This article discusses emotion as a strategy of political agency in post-Thatcherite documentary theatre. The 1990s saw a renaissance in theatre writing based in directness and immediacy but based in two quite different forms of drama, In-Yer-Face theatre and fact-based drama. There are clear distinctions between these forms: the new brutalist writing was aggressively provocative; documentary theatre engaged the audience by revealing an urgent truth. Both claimed a kind of realism that confronted actuality, be that of situation or experience, through forms of theatre that cultivated emotional engagement. In-Yer-Face theatre used emotional shock to penetrate the numb cynicism that its creators perceived. Documentary theatre used observation and the cultivation of sympathy to enlist its audience in a shared understanding of what was hidden, not understood or not noticed. The article analyses the functioning of emotional enlistment to engage the audience politically in two examples of documentary theatre, Black Watch and Guantanam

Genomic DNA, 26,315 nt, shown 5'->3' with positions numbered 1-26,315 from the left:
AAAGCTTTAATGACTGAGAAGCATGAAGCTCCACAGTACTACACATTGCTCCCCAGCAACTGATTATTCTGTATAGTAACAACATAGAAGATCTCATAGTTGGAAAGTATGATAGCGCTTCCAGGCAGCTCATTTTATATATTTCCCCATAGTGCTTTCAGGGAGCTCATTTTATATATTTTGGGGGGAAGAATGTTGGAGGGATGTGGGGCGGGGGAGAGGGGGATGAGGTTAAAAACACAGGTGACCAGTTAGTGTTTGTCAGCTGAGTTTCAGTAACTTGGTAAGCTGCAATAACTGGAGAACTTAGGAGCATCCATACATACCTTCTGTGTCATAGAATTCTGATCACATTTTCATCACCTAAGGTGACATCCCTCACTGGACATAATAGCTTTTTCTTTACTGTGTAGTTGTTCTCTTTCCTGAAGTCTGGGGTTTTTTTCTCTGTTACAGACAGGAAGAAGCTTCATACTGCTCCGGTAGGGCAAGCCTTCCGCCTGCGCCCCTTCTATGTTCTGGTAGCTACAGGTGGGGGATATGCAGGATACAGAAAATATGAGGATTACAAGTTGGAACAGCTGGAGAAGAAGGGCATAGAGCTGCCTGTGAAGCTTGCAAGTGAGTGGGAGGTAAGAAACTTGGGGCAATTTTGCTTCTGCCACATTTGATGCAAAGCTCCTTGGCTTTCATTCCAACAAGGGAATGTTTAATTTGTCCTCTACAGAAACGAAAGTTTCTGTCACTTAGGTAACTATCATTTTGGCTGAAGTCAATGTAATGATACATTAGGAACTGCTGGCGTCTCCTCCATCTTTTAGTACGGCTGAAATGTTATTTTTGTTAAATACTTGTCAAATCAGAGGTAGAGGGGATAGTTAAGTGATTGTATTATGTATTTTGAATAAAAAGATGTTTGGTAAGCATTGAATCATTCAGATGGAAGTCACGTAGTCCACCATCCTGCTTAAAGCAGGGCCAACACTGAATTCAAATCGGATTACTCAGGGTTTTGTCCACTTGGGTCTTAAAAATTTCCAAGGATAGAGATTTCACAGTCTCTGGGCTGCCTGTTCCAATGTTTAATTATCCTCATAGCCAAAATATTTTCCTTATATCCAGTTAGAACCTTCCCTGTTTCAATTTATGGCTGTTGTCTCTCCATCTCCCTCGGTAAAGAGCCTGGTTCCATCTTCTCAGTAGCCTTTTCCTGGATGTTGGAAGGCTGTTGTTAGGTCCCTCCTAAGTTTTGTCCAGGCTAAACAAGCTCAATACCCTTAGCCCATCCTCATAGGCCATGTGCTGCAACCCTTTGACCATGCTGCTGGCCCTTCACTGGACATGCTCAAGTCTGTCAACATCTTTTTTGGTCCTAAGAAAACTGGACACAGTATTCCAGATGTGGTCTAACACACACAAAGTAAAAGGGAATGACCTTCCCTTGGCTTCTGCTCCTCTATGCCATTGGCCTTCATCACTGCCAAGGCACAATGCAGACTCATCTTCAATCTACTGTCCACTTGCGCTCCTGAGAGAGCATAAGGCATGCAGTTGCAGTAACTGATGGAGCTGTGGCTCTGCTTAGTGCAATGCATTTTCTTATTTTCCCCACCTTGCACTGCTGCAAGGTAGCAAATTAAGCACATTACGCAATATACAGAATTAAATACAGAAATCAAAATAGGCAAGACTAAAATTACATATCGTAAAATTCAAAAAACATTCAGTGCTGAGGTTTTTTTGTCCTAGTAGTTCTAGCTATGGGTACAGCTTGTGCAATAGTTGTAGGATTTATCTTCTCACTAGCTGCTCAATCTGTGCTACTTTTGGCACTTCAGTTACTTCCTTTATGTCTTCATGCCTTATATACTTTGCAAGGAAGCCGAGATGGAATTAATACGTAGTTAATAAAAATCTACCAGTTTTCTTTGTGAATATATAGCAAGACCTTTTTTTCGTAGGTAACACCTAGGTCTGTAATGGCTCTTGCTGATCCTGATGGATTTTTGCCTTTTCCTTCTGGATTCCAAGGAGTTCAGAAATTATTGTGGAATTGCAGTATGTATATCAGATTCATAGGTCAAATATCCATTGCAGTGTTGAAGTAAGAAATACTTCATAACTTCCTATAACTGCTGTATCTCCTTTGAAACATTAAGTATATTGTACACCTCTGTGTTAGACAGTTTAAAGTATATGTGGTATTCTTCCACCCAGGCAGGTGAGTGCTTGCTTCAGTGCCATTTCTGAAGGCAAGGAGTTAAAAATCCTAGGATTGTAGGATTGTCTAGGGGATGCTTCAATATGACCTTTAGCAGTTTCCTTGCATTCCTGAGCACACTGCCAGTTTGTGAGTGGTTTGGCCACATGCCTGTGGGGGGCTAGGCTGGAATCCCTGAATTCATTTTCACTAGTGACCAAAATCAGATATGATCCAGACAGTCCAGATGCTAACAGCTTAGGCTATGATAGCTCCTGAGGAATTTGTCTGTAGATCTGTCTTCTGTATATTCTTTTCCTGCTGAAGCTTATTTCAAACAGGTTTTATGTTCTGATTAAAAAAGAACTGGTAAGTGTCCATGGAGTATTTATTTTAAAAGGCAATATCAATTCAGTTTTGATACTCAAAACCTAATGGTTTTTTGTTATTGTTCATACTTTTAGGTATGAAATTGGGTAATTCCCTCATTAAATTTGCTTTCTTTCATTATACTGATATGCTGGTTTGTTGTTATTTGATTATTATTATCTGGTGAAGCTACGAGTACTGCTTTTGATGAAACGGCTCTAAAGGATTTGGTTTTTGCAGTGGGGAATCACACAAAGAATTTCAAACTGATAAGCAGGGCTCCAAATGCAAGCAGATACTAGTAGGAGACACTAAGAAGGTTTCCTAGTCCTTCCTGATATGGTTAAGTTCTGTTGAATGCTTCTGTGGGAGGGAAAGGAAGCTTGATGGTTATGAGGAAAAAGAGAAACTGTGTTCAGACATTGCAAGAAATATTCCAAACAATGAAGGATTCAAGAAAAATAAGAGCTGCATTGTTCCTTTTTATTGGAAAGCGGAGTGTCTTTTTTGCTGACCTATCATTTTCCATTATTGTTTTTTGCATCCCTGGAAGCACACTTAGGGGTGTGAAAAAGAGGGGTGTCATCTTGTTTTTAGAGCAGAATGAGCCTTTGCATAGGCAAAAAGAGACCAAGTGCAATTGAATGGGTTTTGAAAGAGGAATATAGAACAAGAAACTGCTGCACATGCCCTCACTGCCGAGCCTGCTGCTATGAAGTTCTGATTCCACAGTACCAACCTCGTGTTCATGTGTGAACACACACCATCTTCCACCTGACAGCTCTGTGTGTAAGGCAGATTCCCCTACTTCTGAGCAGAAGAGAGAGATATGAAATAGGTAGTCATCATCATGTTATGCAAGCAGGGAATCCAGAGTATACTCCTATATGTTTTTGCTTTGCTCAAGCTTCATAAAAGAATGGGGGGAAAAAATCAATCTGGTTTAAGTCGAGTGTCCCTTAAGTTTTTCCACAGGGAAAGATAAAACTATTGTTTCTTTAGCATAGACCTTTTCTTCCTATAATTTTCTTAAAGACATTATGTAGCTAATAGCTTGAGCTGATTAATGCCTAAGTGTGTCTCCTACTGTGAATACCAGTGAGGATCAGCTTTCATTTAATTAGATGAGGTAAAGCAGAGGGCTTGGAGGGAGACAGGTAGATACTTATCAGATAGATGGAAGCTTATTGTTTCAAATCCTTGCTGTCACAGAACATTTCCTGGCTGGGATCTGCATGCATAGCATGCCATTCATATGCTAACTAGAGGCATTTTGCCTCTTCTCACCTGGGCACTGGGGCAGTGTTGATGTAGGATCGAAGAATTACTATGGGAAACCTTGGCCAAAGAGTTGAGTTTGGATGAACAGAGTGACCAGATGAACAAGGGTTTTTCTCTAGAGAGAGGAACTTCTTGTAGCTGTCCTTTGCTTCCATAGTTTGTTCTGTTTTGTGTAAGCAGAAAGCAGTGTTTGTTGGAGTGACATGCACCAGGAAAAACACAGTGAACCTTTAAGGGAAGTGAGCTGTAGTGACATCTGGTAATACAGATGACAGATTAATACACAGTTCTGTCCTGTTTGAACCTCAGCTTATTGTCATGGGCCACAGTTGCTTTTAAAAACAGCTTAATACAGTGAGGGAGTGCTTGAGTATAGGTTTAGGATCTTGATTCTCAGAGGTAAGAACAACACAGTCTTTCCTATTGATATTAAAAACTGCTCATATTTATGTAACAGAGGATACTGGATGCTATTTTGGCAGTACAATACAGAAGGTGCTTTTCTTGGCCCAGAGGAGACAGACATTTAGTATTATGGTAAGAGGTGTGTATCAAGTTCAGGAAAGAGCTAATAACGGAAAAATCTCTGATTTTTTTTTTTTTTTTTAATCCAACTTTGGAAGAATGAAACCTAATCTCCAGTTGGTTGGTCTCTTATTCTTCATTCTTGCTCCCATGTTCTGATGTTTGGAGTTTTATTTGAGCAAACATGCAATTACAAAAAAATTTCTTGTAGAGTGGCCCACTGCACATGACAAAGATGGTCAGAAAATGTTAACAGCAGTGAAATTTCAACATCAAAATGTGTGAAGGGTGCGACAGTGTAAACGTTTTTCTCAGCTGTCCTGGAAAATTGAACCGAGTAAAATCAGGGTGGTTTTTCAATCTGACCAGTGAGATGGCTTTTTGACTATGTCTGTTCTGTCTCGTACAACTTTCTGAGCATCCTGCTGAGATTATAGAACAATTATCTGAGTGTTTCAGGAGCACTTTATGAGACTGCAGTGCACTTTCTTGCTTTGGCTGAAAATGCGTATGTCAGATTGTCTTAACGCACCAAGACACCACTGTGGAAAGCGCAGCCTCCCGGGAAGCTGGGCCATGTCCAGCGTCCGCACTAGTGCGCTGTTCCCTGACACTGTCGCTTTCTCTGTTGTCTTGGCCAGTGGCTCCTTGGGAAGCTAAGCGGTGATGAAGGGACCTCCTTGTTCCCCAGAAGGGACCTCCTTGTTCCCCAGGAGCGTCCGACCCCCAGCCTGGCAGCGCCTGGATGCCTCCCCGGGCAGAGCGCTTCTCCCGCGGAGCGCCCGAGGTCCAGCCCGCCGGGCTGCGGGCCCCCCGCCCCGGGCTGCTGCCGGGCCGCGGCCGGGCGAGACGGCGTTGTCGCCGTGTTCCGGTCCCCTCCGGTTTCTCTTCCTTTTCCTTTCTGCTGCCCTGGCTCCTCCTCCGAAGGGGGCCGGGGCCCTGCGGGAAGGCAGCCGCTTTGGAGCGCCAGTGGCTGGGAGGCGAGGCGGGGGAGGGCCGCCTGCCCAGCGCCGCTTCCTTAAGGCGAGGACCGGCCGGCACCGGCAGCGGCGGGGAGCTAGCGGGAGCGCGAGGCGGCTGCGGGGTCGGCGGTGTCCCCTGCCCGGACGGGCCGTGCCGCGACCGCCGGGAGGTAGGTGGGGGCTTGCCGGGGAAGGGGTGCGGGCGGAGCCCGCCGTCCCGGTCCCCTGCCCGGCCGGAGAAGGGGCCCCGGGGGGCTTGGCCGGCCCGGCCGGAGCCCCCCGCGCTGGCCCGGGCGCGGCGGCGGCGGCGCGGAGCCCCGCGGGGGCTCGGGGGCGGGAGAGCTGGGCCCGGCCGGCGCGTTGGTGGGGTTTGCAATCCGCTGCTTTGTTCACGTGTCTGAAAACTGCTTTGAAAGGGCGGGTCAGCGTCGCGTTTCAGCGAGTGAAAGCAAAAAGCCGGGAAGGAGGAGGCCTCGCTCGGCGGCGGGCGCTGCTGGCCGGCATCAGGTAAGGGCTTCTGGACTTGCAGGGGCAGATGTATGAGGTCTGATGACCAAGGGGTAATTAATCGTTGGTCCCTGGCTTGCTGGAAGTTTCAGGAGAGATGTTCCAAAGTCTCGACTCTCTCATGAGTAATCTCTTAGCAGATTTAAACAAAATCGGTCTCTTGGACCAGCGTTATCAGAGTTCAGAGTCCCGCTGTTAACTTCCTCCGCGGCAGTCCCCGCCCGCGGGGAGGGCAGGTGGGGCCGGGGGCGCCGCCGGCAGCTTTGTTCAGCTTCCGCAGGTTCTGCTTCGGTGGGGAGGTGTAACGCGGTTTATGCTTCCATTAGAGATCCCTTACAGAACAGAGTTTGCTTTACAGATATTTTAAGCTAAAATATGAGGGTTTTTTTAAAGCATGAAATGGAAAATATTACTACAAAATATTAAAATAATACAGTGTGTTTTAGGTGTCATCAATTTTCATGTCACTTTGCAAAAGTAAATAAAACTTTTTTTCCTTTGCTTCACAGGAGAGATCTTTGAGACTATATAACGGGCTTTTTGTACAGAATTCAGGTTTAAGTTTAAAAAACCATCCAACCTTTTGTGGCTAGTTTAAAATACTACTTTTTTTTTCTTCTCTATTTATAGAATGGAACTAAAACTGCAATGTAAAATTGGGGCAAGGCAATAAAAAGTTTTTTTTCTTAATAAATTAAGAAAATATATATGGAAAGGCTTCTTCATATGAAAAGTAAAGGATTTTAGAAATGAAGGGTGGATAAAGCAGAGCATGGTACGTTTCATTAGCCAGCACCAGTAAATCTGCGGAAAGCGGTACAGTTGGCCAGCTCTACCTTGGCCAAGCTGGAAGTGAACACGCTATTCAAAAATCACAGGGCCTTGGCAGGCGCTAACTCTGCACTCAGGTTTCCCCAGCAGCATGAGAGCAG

To submit an update or takedown request for this paper, please submit an Update/Correction/Removal Request.